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Vitter says he'd consider Medicaid expansion as Louisiana governor

Republican Sen. David Vitter, who's running for governor in 2015, reportedly says he would consider expanding Medicaid in Louisiana under certain circumstances.
US Senator David Vitter (C) speaks during a press conference on Capitol Hill, September 30, 2013.
US Senator David Vitter (C) speaks during a press conference on Capitol Hill, September 30, 2013.

Republican Sen. David Vitter would consider supporting the Affordable Care Act's Medicaid expansion under certain circumstances, according to the Associated Press and the Baton Rouge Advocate.

Vitter, who announced he will run for governor in Louisiana earlier this year, made the remarks during an event at the Press Club of Baton Rouge in which he discussed his candidacy for governor. The sitting senator said he would not rule out accepting the increased federal funding in exchange for expanding the state's Medicaid program to cover more low-income Americans if the current program can be improved, and if it wouldn't draw too much from other spending areas like higher education, according to the AP.

Vitter's apparent willingness to consider expansion is in stark contrast to the state's current governor, Bobby Jindal, a Republican who will be forced to leave office in 2015 thanks to term limits. Jindal has been a fierce opponent of Medicaid expansion, a move which denies coverage to a little more than 240,000 residents or about 34% of the state's uninsured non-elderly adults according to the Kaiser Family Foundation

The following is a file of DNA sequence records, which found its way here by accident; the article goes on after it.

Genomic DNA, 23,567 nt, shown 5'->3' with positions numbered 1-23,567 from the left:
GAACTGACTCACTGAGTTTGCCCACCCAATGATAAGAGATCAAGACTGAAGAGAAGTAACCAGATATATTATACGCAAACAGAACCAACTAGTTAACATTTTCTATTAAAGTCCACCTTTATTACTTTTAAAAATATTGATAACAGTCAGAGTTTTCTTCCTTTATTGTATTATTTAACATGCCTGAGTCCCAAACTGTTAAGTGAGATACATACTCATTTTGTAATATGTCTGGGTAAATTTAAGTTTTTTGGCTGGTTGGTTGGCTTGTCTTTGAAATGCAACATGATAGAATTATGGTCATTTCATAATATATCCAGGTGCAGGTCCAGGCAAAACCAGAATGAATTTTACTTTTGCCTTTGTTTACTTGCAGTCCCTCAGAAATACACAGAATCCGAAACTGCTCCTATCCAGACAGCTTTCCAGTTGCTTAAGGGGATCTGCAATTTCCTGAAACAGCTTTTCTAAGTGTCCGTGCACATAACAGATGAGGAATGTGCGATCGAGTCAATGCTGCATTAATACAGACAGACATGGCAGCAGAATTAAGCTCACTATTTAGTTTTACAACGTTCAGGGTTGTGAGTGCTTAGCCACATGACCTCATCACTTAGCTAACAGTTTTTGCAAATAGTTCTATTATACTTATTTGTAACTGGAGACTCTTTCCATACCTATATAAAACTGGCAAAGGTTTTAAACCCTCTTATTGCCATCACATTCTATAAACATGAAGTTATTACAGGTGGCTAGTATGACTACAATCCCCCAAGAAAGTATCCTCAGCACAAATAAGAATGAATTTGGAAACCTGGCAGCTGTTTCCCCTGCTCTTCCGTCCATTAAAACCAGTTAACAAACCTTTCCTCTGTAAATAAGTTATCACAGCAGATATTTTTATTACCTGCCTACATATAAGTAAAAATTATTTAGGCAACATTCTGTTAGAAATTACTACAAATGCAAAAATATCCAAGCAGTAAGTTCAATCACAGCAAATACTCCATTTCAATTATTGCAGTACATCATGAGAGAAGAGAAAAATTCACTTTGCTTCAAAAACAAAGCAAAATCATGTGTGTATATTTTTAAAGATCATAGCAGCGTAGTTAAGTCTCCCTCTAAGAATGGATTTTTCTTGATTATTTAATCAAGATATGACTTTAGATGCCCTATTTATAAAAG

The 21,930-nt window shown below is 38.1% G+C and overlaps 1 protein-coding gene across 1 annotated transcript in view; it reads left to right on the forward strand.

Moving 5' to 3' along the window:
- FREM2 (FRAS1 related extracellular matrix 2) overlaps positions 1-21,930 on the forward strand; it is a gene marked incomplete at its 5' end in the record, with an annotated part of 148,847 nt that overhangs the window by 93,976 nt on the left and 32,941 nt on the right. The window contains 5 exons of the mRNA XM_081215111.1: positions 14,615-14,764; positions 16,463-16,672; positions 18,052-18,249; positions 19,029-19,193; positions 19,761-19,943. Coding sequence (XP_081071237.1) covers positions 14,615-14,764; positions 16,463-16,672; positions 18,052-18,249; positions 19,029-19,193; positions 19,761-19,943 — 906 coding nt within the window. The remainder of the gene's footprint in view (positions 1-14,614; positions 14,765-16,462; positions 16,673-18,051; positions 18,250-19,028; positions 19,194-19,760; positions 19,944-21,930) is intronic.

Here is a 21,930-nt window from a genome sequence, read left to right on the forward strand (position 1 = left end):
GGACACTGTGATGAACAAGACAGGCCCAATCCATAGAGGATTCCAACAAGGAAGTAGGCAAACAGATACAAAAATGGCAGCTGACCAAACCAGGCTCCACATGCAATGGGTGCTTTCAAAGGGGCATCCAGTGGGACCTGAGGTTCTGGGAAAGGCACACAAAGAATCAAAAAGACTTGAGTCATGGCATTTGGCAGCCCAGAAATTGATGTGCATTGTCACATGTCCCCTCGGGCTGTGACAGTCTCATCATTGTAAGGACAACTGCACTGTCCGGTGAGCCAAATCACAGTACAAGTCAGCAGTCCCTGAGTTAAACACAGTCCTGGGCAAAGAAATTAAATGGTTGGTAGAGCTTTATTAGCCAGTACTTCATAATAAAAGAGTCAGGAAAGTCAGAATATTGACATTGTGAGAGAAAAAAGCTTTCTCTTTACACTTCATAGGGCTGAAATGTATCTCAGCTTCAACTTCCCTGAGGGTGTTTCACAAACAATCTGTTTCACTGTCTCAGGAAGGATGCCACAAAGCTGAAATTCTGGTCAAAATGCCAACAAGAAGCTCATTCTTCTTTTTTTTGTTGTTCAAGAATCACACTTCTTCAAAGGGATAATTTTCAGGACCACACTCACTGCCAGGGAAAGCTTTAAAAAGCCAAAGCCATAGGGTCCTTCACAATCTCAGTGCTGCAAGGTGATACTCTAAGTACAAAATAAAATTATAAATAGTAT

His opposition to the law saw increased attention after Lt. Gov. Jay Dardenne filed a lawsuit on behalf of the state against over a billboard the progressive group paid for that blasted Jindal for denying health care to 242,000 Louisianians, trying to have the billboard taken down because the language too closely language used in a tourism campaign.

" has every right to attack Gov. Jindal, the state's refusal to accept Medicaid or, for that matter, me personally. But they do not have the right to use our protected service mark, which is used solely for the purpose of promoting and marketing Louisiana. We own the mark and its use is under the direction of my office, not the Office of the Governor," Dardenne said in a statement announcing the lawsuit, according to the Times Picayune. A federal judge sided with in that case in April.

Vitter has not been Washington's loudest opponent when it comes to overall the health reform law, but he has been a big critic of a loophole in the law that allows lawmakers in Washington and some staffers to get extra help when purchasing health insurance through exchanges. 

Vitter also said he would not treat the governor's office as a stepping stone to a bigger job someday.

“I will lead. I’m not running for governor as a stepping stone ... I’m not even running to gain a cameo appearance on ‘Duck Dynasty,’” the senator said according to the Advocate, referring to Jindal’s likely presidential aspirations and and recent appearance on the A&E hit reality show's premiere.